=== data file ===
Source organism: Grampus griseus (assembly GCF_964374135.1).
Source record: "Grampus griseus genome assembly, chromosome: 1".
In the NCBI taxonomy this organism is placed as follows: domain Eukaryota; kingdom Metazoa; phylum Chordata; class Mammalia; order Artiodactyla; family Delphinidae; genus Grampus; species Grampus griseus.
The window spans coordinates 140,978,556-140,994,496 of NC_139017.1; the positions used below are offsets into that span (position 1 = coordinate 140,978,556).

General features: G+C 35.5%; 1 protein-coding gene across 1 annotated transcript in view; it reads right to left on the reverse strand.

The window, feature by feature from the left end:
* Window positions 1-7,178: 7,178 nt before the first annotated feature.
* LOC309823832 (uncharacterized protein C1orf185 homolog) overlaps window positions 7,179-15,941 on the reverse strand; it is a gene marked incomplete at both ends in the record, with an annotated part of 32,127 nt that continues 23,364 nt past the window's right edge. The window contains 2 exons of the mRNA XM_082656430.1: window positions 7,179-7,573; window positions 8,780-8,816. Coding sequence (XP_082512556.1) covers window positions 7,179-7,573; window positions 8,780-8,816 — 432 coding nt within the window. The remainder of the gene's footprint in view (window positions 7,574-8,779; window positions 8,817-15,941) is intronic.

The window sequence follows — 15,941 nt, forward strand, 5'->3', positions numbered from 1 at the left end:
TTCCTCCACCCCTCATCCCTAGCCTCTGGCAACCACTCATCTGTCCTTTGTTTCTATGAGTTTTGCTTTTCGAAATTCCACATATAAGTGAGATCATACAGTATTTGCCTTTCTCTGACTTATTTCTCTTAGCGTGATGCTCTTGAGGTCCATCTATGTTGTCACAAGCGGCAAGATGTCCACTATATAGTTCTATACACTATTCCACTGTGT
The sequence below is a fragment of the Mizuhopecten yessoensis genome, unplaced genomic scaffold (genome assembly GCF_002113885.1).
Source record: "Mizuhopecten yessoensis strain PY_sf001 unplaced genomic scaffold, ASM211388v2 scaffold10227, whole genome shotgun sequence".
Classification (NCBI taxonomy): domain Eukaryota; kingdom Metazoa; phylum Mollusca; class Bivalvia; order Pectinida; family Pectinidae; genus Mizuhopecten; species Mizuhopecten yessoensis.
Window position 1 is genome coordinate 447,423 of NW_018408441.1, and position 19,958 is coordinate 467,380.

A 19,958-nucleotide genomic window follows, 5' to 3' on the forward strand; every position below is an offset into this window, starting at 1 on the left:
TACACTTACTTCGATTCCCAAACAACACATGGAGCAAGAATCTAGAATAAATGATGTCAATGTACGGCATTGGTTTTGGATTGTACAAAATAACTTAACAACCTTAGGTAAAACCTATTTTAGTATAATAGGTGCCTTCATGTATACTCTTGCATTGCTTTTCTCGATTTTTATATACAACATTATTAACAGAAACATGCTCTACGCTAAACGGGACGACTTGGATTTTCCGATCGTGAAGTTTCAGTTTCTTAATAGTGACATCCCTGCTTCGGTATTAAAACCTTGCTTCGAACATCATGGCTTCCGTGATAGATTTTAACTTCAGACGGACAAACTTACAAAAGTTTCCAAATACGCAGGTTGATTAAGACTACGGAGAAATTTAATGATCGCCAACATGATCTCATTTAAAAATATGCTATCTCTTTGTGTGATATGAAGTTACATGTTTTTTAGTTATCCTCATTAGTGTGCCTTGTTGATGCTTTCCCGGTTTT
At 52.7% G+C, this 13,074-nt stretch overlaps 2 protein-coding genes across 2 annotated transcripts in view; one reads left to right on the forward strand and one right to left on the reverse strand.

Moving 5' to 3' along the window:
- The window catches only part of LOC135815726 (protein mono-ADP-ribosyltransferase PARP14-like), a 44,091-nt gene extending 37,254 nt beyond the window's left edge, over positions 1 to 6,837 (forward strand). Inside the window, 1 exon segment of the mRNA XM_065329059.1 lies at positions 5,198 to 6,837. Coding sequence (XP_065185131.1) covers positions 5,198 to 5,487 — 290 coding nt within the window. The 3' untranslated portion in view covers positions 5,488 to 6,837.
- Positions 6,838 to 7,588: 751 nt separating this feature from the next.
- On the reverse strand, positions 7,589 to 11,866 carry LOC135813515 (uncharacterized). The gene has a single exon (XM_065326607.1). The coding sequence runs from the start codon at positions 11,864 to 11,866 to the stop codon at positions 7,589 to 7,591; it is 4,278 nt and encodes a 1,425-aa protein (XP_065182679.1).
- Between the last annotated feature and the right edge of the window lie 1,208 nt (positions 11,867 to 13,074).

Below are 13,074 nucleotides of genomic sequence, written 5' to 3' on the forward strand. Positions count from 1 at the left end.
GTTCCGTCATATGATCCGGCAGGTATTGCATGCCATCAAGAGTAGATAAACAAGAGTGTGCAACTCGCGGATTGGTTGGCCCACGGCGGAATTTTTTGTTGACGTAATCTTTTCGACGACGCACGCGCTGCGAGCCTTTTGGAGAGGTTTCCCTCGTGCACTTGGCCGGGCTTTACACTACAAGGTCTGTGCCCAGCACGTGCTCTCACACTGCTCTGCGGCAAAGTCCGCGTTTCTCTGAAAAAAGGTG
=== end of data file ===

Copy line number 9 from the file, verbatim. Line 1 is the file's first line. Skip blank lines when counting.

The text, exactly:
The window sequence follows — 15,941 nt, forward strand, 5'->3', positions numbered from 1 at the left end: